This tutorial will help you set up and interpret a Correspondence Analysis (CA) on raw data in Excel using the XLSTAT software.
Not sure if this is the right multivariate data analysis tool you need? Check out this guide.
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Dataset for running a Correspondence Analysis from a raw data table
An Excel sheet with both the data and the results can be downloaded by clicking here. The data correspond to the list of foreigner soccer players in premier league and their nationality. We want to study the distribution of the foreign players in the English clubs.
Setting up a Correspondence Analysis from a raw data table
Once XLSTAT is open, select the Analyzing data / Correspondence analysis command, or click on the corresponding button of the Analyzing Data toolbar (see below).
Once you have clicked on the button, the Correspondence analysis dialog box appears.
In the field Observations/variables table, select the columns Club and Region on the Excel sheet.
The data are in an Observations/variables format, tick the corresponding option.
As the names of the columns are included, the Variable labels option should be selected as well.
Choose the Sheet option for the output.
On the tab Options tick the Test of independence and leave the significance level to 5.
In the Outputs section, select the following options:
- Contingency table
- Principal coordinates
- Standard coordinates
- Squared cosines
Go to the last tab Charts and enable the:
- Symmetric plots
- Asymmetric plots
Click on OK.
As the model needs more than two factors. Click first on Select to select the plot F1-F2. Then change the Abscissa to F2. It will change the Ordinates to F3. Click again on Select. This way we will have two plots: F1-F2 and F2-F3. Click on Done.
Interpreting the results of a a Correspondence Analysis
The first result is the contingency table and then the test of independence between the rows and columns.
The p-value of 0.008 is inferior to 5% thus the null hypothesis should be rejected. This means that the distribution of nationality is not random in the UK clubs.
Then you have the symmetric plots. From the first plot you can see that the clubs such as Aston Villa and Stoke City have more North-American players than the rest of the teams. In the same way, Burney have a lot of Northern European players.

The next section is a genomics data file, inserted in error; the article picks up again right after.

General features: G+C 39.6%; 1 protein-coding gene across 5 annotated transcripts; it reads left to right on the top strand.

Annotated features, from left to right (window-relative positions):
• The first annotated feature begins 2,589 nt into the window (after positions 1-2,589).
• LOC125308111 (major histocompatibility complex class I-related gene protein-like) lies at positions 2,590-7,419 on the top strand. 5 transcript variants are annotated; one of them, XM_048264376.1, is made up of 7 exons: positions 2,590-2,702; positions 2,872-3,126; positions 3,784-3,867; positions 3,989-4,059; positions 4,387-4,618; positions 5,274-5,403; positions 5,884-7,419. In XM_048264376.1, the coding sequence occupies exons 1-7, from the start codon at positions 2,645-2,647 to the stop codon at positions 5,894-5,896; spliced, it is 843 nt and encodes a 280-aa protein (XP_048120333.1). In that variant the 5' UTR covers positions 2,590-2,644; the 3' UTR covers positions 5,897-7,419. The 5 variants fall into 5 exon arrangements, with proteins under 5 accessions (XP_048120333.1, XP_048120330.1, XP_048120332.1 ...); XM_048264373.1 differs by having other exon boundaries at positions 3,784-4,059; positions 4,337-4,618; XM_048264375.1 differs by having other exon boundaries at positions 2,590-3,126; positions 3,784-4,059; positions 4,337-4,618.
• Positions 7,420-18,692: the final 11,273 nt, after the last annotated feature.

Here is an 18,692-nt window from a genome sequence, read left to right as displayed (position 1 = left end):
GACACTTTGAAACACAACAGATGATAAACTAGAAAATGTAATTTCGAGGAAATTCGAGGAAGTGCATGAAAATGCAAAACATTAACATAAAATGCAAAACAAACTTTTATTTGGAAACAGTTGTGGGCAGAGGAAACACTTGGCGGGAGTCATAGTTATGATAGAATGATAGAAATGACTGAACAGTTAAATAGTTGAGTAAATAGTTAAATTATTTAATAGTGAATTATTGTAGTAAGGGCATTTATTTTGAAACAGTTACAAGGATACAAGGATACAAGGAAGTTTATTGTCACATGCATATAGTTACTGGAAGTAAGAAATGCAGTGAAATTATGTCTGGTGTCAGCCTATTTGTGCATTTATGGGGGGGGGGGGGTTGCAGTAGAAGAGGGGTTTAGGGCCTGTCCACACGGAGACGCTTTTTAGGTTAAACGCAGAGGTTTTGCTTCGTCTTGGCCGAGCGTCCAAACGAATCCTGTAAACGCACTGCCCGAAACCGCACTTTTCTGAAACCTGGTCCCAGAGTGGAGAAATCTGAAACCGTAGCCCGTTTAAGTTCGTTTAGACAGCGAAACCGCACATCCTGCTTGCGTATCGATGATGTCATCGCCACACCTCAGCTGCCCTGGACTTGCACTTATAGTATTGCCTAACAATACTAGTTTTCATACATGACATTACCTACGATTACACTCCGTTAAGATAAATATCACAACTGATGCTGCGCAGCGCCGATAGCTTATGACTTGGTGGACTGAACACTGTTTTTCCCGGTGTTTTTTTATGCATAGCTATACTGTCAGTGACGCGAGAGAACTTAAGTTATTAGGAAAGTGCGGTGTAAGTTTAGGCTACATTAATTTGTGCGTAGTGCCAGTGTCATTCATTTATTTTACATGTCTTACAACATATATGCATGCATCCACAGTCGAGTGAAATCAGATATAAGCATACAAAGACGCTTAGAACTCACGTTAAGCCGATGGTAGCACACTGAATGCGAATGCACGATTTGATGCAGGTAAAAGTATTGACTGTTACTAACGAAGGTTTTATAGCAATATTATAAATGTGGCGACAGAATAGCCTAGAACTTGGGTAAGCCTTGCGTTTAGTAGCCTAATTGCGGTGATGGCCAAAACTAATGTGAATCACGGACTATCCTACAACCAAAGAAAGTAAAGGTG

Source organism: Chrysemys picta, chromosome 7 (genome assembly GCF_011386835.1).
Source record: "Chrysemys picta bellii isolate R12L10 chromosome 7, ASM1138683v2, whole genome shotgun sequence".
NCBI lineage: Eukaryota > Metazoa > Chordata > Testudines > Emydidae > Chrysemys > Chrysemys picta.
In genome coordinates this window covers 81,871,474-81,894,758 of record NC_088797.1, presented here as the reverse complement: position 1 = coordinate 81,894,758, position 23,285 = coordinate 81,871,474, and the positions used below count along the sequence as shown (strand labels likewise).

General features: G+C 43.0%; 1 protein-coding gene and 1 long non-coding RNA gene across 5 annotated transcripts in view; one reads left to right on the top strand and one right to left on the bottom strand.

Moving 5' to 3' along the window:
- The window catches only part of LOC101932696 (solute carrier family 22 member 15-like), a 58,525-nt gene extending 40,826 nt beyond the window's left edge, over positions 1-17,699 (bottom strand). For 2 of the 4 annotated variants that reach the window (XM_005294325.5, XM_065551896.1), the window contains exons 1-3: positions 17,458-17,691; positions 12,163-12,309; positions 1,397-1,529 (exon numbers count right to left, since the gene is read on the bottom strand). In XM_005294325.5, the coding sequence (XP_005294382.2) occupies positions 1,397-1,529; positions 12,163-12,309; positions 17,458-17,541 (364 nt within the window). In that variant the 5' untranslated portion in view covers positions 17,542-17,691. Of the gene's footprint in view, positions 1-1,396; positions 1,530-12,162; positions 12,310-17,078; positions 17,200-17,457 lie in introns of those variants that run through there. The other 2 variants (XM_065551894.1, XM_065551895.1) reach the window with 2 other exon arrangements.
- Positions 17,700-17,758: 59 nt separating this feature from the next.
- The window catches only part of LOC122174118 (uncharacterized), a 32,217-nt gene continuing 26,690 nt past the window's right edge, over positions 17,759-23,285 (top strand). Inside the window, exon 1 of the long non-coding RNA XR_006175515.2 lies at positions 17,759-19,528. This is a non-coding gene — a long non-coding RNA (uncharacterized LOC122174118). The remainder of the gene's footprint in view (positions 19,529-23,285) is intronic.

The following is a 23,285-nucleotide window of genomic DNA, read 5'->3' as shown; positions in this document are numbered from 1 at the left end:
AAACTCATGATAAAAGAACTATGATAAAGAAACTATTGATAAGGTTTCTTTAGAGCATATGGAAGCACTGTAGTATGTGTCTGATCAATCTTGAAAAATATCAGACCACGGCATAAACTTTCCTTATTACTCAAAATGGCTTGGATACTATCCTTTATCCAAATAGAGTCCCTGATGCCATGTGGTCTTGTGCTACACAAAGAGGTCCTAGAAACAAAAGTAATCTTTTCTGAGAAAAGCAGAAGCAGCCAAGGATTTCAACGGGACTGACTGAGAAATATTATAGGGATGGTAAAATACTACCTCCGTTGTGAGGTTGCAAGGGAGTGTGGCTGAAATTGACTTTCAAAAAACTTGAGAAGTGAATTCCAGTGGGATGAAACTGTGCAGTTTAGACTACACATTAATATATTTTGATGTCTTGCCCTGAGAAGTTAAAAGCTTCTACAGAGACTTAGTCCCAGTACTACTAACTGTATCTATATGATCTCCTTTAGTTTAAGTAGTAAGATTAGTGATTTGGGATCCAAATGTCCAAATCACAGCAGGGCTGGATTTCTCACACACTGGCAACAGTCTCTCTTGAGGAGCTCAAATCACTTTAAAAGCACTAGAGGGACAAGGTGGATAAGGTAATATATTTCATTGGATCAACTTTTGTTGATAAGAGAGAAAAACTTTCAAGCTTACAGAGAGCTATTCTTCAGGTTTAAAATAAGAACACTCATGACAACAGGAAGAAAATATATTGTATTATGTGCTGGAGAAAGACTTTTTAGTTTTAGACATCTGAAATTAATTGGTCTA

Creating a 3-D plot for the a Correspondence Analysis results
We will now do a plot in 3-dimensions to have a better representation of the points.
First we will make a table containing both the first 3 principal coordinates for the clubs and geographic areas and the sum of the cosines for those 3 factors.
The sum of the squared cosines for the 3 factors, obtained from the squared cosines table, give an idea of how well is represented the sample in the 3-D space.
Add a last column to have the information about the rows and columns. The rows are the clubs and the columns the regions. Make a category variable with R and C to describe each sample.
Select the full table and go to the menu Visualizing data and select the option XLSTAT-3DPlot.
When prompt select the format of your data as Table.
You will need to specify the axes. Do so by a right click and select in the dropbox the appropriate variable to use. For the 3 axes we utilize: F1, F2 horizontally and F3 vertically. You also need to set the size of the axis so as to have an orthonormal plot. For example use for all the axes : -1.5 and 1.5 as limits.
For the color and size of the dot you can use the sum of cosines. Go to the tab Objects and modify the color and size sections.
Finally we can add the labels by going into the tab Annotations and selcting "Column1" as the label.
Here is your 3-D representation.